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Orange Cheesecake: 35 Chapel Walk

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The Orange Cheesecake exhibition fills every wall of the art space at 35 Chapel Walk from floor to ceiling. The effect can be a little overwhelming, in its profusion of colours and styles, and even more in the volume of creative energy on display - and not on display, as the gallery's centre is taken up by a huge pile of work for which there was no space. The exhibition spills beyond its boundaries.

The artists are adults with learning disabilities, and the exhibition is a product of two years' worth of weekly art sessions at the Burton Street Foundation. It is a showcase of both personal and community expression, bringing artists and artworks that are too often overlooked into the heart of the city and into a dialogue with the wider public.

Among many other things, the exhibition contains a huge grid of A4 pages in highlighter-bright patterns; a suite of sombre and monumental abstract still-lifes; the illustrated adventures of an angry police officer; imposing hanging banners of dripping paint; a collection of ghostly, stark sunset scenes; big textured fields of deep purple and red; grinning figures superimposed on scarlet newsprint; and dozens of superheroes.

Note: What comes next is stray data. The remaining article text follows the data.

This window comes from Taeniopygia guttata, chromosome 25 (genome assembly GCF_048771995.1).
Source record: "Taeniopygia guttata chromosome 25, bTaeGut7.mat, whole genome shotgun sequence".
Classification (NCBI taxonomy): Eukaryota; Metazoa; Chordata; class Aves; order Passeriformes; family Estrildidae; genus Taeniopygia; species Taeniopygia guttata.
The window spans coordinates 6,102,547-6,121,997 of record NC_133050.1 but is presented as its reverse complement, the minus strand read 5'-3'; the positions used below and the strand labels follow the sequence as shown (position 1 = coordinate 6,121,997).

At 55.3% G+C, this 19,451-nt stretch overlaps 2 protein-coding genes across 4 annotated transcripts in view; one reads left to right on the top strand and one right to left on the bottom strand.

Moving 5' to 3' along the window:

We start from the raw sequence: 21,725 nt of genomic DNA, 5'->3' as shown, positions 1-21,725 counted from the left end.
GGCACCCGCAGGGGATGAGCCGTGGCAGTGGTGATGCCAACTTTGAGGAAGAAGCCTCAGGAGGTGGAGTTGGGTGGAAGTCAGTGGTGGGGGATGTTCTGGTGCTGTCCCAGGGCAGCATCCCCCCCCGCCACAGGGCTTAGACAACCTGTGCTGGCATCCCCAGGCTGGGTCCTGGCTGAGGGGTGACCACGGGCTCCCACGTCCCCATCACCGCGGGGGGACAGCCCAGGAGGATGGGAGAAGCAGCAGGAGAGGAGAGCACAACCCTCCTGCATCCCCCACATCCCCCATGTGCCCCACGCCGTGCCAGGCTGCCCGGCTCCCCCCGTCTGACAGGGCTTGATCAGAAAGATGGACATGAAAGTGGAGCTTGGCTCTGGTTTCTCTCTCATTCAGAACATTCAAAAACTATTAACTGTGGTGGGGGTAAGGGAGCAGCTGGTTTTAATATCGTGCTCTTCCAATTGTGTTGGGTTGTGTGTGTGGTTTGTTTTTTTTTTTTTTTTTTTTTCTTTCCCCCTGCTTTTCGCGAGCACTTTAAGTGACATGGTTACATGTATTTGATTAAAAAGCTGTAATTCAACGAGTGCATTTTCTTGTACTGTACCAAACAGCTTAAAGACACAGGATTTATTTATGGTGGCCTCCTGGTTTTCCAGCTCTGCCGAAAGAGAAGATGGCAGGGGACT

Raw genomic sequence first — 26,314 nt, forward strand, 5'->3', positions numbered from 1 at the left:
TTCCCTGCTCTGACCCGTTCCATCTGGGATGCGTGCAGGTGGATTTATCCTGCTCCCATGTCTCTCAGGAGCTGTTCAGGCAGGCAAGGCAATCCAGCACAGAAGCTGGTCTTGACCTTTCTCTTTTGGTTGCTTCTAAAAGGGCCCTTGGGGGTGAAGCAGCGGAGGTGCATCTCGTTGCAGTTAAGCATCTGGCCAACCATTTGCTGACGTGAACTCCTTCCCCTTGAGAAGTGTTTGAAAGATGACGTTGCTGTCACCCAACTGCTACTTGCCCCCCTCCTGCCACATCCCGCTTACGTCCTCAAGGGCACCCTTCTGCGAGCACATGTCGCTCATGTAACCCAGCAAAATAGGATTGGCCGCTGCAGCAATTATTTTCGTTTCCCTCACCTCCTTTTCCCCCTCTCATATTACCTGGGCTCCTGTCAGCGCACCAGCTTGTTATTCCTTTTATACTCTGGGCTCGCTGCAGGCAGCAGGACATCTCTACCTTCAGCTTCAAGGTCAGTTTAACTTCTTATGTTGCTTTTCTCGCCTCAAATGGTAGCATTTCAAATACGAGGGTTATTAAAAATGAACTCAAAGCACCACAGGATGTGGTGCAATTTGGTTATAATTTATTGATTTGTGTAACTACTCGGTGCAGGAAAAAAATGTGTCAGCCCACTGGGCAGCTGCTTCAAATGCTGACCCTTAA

The exhibition spills beyond its boundaries

The work is presented anonymously and without captions, though some of the artists sign and label their own pieces. This provides an opportunity for the viewer to contemplate the paintings as belonging both to individual individual bodies of work, with highly personal and often very generous modes of expression, and as parts of a single community collection. Certain themes - belonging, home, the joy of small things - move through the work of multiple artists.

The pile of unhung work in the gallery's centre sends a powerful and moving message about the quantity and scope of art that people are capable of creating when given the necessary space, time and support. It also shows us how easily the work of outsider artists can languish ignored even when those resources are provided. The decision, then, to overwhelm the visitor, with pieces crammed to the rafters and covering every centimetre of available space, carries the same kind of faith and joy in creation that is visible in so much of the work.

In this way, Orange Cheesecake represents two complementary opportunities: a sadly rare chance for its artists to see their art arranged and displayed, all speaking together for the public, and an equally rare opportunity for the rest of us to discover it.

Patrick Ball

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